May. 29, 2019 A new report from the Eurofound research agency, based on the European Working Conditions Survey, reveals key factors influencing health and well-being at work. While regulations on working time are important in restricting excessive hours, the report warns that work intensity and flexibility also need to be addressed. It also says that working arrangements are an important element and that more job control can help improve well-being along with the basic factors that demonstrate a recognition of a worker's skills and commitment, including pay, career prospects and job security.
May. 29, 2019 The public service federations - FP-CGIL, CISL-FP and UIL-FPL- organised a rally in Rome outside the health ministry on 23 May and sent a delegation to talk to the health minister about the continuing dispute in the private health sector. The unions want a resolution to the dispute over the failure of the two employer organisations - ARIS (religious health institutions) and AIOP (private sector hospitals) - to negotiate a new collective agreement for the sector. The last agreement was signed 12 years ago. The unions want the health ministry to put pressure on the employers to negotiate and to ensure resources are available to fund the long-awaited pay increase.
May. 29, 2019 The SUEPO trade union, representing staff at the European Patent Office (EPO), says that it will take strike action in June unless management responds to a series of key demands on fair pay and fair treatment of workers. There had been a very difficult industrial relations climate at EPO for some time but with the appointment of a new president last year there was some hope for an improvement. However, a recent staff survey reveals continuing problems and more or less a continuation of the hardline management of the old regime. A ballot for strike action will have to take place by the middle of June for a strike to take place at the end of June to coincide with the EPO administrative council.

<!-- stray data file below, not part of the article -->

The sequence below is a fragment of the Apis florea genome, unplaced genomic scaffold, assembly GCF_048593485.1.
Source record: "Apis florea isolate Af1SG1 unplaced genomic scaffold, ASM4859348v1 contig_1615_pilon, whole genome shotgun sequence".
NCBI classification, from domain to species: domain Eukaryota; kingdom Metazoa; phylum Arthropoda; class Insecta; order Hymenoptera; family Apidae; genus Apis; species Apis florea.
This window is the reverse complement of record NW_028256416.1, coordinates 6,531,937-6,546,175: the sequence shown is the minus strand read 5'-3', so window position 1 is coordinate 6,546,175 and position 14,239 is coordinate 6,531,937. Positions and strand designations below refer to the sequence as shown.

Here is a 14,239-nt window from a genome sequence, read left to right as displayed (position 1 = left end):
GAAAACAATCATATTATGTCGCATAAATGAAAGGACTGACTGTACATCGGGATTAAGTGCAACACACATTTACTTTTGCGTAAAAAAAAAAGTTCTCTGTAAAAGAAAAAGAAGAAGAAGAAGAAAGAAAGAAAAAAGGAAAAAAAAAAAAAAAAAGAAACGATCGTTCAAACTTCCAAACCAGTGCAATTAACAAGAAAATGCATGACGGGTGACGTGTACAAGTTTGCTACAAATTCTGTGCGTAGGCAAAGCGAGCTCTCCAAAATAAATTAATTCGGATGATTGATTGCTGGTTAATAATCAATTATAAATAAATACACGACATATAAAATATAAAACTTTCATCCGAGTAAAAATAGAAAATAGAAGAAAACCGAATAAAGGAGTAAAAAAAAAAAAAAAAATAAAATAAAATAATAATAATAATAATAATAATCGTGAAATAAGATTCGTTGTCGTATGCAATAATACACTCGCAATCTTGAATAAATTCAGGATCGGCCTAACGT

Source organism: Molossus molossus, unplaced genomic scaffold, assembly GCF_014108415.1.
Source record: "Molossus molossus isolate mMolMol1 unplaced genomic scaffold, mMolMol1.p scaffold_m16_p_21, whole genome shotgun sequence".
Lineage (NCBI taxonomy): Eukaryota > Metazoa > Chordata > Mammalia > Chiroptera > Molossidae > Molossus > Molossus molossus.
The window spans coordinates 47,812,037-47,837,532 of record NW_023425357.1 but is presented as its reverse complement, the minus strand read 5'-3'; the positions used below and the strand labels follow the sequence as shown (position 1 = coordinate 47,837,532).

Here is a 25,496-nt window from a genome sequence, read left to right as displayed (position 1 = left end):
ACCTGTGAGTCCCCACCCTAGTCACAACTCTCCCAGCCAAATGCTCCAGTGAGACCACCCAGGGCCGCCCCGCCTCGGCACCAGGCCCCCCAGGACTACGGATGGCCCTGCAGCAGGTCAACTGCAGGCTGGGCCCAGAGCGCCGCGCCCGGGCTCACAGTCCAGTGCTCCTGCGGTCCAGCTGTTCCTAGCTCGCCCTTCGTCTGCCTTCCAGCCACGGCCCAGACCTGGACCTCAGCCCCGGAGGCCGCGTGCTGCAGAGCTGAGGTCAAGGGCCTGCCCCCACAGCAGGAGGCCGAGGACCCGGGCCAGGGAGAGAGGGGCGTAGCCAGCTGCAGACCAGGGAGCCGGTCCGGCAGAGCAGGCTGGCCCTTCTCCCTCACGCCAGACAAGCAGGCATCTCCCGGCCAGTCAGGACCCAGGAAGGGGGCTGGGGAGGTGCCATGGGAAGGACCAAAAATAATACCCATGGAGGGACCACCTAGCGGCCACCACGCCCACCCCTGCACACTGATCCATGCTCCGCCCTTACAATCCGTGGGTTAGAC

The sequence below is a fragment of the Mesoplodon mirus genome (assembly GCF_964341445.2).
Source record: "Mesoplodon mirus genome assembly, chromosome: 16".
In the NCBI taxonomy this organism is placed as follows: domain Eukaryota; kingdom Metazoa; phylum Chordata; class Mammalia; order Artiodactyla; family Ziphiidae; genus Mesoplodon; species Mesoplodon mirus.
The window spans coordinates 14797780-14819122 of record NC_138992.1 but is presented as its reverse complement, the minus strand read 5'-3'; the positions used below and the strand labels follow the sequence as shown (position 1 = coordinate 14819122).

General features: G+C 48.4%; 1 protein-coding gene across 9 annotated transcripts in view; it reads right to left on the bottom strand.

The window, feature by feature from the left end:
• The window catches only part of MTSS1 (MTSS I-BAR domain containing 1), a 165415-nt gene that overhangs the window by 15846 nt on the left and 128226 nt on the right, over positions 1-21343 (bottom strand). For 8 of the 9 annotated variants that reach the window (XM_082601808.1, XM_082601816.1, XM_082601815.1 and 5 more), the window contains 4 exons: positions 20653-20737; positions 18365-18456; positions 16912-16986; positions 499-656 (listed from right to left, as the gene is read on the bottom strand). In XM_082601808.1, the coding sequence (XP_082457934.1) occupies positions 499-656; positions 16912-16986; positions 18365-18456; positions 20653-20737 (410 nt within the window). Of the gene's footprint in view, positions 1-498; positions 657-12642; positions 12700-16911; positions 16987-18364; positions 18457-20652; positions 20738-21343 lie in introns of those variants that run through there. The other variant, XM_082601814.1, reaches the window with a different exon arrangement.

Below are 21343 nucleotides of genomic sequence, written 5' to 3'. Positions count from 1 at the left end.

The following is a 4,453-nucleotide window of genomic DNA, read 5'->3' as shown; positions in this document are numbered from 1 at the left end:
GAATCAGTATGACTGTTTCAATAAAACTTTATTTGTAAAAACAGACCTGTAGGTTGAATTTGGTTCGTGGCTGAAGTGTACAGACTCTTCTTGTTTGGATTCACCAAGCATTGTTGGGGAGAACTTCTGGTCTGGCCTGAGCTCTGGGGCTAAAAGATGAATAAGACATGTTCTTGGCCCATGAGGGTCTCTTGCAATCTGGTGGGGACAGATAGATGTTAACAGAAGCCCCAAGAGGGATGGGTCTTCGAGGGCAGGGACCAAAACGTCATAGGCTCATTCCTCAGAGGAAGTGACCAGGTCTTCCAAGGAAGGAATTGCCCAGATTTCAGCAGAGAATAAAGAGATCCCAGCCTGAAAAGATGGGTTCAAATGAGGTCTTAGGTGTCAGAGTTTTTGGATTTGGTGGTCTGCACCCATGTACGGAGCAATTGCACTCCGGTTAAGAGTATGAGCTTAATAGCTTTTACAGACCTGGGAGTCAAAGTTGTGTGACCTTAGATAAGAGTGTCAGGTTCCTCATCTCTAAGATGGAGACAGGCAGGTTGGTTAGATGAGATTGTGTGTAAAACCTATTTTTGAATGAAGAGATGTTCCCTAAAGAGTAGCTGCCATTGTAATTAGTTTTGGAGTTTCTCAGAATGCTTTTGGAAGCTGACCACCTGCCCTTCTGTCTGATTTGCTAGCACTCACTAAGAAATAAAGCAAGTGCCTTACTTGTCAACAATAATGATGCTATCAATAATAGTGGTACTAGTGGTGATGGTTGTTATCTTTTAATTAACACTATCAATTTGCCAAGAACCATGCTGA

May. 29, 2019 Just over 300 members of the Fagforbundet and FO health and welfare trade unions in three hospitals began strike action on 29 May in protest at unfair pension arrangements. The unions, among several coordinated by the LO confederation in its LO Stat group, are claiming full pension rights from day one and from the first Krone earnt in line with the arrangements in the municipal sector. At the moment employees working less than 20% of normal full-time hours are not able to build up pension rights. The unions point out that this is clearly gender discrimination as 75% of those affected are women. The unions estimate that the cost of providing pensions to this group of workers is only around 0.1% of the total hospital pay bill.